The great thing about the IRONMAN E-zine, and the 'Train, Eat, Grow' series in the magazine, is that the readers get a first-hand account of what we're doing and can train right along with us. The down side is that the readers also get to realize that, although we've been at this for several years, we still make mistakes. Part of the joy of bodybuilding is that it's a constant learning experience. It's very hard to get bored if you're constantly striving to improve. It can, of course, be disappointing when you make mistakes or don't time things appropriately.
That's what happened last year around this time. The training and diet was going quite well, but we over did it. We went far too long, and dropped our calories too low to be able to maintain the size we'd worked so hard for. Sure, we got pretty lean, but I know when I was dressed normally I was plagued with questions like 'So, do you still work out?' That's a pretty rough question for anyone putting in the incredible amount of time and energy that we were investing into preparing for last year's photo shoots.
This year, however, we seemed to have finally discovered changes that allowed us to do both. We maintained, and possibly even gained, muscle while getting lean enough for our annual photo sessions with IRONMAN's Mike Neveux. I wasn't quite the leanest I've ever been, but I felt pretty close. The greatest change was that I actually was able to finally maintain muscle fullness, which has always been one of my shortcomings. It seems that any time I've dieted down long enough to consider myself lean enough, I'd always lose most of my shape. Though I always try not to pay much attention, in the past, my bodyweight always dipped to unreasonable low levels in my opinion. This year was different. My actual bodyweight didn't change much at all, staying up near the 200-pound mark for the actual photo shoots. That was a first in my 10-plus years of training and dieting. Something obviously worked.
This year the fat loss was a bit slower, but it also allowed us to maintain and even build muscle. Rather than constant calorie reductions, we found comfortable intake levels and stuck with them for longer periods. In fact, for the last month or two of training, I hardly changed my calorie intake at all. I allowed the increased training intensity to make up for calorie drops. One thing that remained constant was that I continued to zig-zag my calories all the way to the end. Something I normally hadn't done for the last few weeks of dieting. I've never gone by the true definition of zig-zagging my calories though. It's just too mathematical and annoying for me. I prefer to have two higher-calorie days per week. Generally Wednesdays and Sundays. I'd normally just eat the same foods, but more of them, with the abundance of additional calories coming from my carbohydrate sources (for my full diet, see the October issue of IRONMAN Magazine). On Wednesdays, I'd always stick to the same food sources, but on Sundays, at least up until the last month or so, I'd be a bit more adventurous. I enjoyed many good meals at my favorite local breakfast house, and even enjoyed a few good steaks and some good Japanese food. I guess the Sundays could be considered 'cheat' days, but I still avoided anything that I'd consider 'junk' food.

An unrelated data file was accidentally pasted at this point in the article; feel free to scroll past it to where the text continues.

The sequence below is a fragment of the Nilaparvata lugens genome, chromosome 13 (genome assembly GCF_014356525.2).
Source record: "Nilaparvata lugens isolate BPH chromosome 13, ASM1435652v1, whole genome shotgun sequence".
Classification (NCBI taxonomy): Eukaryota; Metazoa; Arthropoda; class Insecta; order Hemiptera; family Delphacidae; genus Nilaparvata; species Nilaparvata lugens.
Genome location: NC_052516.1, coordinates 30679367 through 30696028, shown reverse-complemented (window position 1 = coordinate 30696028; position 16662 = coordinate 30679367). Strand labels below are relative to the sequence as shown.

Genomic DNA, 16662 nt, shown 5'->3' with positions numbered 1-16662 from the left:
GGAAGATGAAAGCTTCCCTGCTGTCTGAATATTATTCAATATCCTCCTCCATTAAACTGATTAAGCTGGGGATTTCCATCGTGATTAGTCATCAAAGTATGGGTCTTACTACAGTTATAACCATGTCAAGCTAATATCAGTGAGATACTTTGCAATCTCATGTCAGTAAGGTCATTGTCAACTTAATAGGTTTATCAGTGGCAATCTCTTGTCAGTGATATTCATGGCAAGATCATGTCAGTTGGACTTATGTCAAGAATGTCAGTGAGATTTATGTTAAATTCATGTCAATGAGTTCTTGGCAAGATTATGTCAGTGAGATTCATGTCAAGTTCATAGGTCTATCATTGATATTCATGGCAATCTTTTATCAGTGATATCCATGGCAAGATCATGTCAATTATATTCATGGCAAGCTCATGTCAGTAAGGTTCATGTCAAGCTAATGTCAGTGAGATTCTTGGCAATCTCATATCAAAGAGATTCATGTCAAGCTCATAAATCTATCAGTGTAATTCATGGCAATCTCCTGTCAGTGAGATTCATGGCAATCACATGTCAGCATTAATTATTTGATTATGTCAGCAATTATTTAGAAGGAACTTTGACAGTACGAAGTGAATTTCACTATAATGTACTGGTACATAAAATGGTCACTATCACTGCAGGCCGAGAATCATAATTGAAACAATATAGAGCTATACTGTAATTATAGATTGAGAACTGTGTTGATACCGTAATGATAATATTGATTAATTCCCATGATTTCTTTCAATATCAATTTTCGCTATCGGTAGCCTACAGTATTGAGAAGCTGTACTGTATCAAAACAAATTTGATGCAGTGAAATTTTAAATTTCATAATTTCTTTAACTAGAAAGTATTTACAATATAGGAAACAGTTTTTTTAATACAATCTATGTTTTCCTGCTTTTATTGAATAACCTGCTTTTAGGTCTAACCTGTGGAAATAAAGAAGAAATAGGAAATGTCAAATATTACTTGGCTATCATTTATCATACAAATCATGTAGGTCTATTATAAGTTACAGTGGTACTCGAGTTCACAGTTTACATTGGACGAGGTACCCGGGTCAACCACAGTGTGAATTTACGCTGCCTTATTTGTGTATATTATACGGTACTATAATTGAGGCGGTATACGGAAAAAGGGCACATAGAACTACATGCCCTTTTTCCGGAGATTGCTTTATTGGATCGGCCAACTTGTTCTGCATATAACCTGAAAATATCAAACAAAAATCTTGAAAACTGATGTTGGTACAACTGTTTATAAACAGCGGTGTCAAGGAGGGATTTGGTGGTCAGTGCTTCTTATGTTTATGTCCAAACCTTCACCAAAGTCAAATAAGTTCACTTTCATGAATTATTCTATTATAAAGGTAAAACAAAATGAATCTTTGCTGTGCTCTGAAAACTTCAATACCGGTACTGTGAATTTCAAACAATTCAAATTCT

Training remained basically the same as it did in last month's E-zine and the September 'Train, Eat, Grow.' The main change was that we added stage sets, in which you break up an exercise into two movements. The first several reps work the hardest two-thirds of the exercise and the last few reps working the easiest third to failure. We normally performed stage sets on isolation movements.
For instance, we performed cable flyes for chest. We do cable flyes on a low bench, approximately four to five inches off the ground, with the cables set as low to the ground as possible. The stage set is then performed by doing the top, or contracted, position first. It's more than just the contracted position, of course, as you're actually doing two-thirds of the movement, avoiding the full-stretch position. Once you've gotten about 8 reps, you immediately change to the bottom third of the movement, which in this case is the stretch position. Theoretically, you should be able to get about five reps before reaching failure. The pump and vascularity that stage sets can provide is pretty outstanding. (For the full routine based on this method, see the October \'01 issue of IRONMAN.)
Needless to say, the results we achieved made this one of, if not *the* most effective routines I've experienced thus far. After all these years of training, we're still learning, so hopefully you can't reap the rewards of our experimentation.
To follow the ITRC training program in 'Train, Eat, Grow,' get a copy of the latest issue of IRONMAN. For more on POF training go to www.ironmanmagazine.com.
This special report was submitted by Jonathan Lawson
From the IRONMAN Training & Research Team
The ITRC Training Newsletter is not intended as training advice for everyone. You must consult your physician before beginning any diet or training program. You may forward this email to as many friends as you want, but do not photocopy or reprint this report in any format without the written permission of the copyright holder.
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